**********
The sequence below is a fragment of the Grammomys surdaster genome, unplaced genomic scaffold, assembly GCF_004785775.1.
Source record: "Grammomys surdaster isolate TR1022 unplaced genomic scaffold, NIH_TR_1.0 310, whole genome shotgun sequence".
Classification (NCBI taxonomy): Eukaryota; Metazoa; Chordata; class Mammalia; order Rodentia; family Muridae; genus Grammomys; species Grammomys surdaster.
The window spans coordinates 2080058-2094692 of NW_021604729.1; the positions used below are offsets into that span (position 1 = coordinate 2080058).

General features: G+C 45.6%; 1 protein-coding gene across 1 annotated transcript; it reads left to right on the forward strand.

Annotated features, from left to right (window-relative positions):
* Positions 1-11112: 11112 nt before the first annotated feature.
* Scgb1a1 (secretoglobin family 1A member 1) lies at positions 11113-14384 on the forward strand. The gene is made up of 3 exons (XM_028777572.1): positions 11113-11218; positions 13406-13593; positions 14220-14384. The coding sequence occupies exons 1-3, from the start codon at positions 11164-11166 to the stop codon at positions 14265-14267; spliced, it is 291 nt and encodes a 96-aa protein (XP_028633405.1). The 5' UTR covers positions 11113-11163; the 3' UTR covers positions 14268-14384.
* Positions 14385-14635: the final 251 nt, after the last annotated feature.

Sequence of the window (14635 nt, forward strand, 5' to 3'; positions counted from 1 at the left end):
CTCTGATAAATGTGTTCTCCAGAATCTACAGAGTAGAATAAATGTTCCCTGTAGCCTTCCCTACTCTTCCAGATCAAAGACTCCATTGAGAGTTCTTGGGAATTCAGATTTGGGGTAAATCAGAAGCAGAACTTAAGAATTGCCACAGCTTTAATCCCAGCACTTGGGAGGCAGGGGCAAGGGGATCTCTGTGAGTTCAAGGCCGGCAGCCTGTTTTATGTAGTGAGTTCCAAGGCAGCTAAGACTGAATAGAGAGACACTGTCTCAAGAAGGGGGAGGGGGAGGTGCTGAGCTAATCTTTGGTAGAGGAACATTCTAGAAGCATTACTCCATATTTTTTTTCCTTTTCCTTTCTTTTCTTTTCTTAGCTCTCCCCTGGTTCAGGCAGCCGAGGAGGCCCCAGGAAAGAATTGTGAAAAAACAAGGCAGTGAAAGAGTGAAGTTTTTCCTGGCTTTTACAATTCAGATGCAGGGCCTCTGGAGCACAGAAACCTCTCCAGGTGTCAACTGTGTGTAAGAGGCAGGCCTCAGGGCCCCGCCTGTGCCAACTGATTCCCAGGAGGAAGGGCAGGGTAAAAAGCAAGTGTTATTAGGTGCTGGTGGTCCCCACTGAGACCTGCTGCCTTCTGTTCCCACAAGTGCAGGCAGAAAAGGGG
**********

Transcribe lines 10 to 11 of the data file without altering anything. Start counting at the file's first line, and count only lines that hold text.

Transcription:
Sequence of the window (14635 nt, forward strand, 5' to 3'; positions counted from 1 at the left end):
CTCTGATAAATGTGTTCTCCAGAATCTACAGAGTAGAATAAATGTTCCCTGTAGCCTTCCCTACTCTTCCAGATCAAAGACTCCATTGAGAGTTCTTGGGAATTCAGATTTGGGGTAAATCAGAAGCAGAACTTAAGAATTGCCACAGCTTTAATCCCAGCACTTGGGAGGCAGGGGCAAGGGGATCTCTGTGAGTTCAAGGCCGGCAGCCTGTTTTATGTAGTGAGTTCCAAGGCAGCTAAGACTGAATAGAGAGACACTGTCTCAAGAAGGGGGAGGGGGAGGTGCTGAGCTAATCTTTGGTAGAGGAACATTCTAGAAGCATTACTCCATATTTTTTTTCCTTTTCCTTTCTTTTCTTTTCTTAGCTCTCCCCTGGTTCAGGCAGCCGAGGAGGCCCCAGGAAAGAATTGTGAAAAAACAAGGCAGTGAAAGAGTGAAGTTTTTCCTGGCTTTTACAATTCAGATGCAGGGCCTCTGGAGCACAGAAACCTCTCCAGGTGTCAACTGTGTGTAAGAGGCAGGCCTCAGGGCCCCGCCTGTGCCAACTGATTCCCAGGAGGAAGGGCAGGGTAAAAAGCAAGTGTTATTAGGTGCTGGTGGTCCCCACTGAGACCTGCTGCCTTCTGTTCCCACAAGTGCAGGCAGAAAAGGGG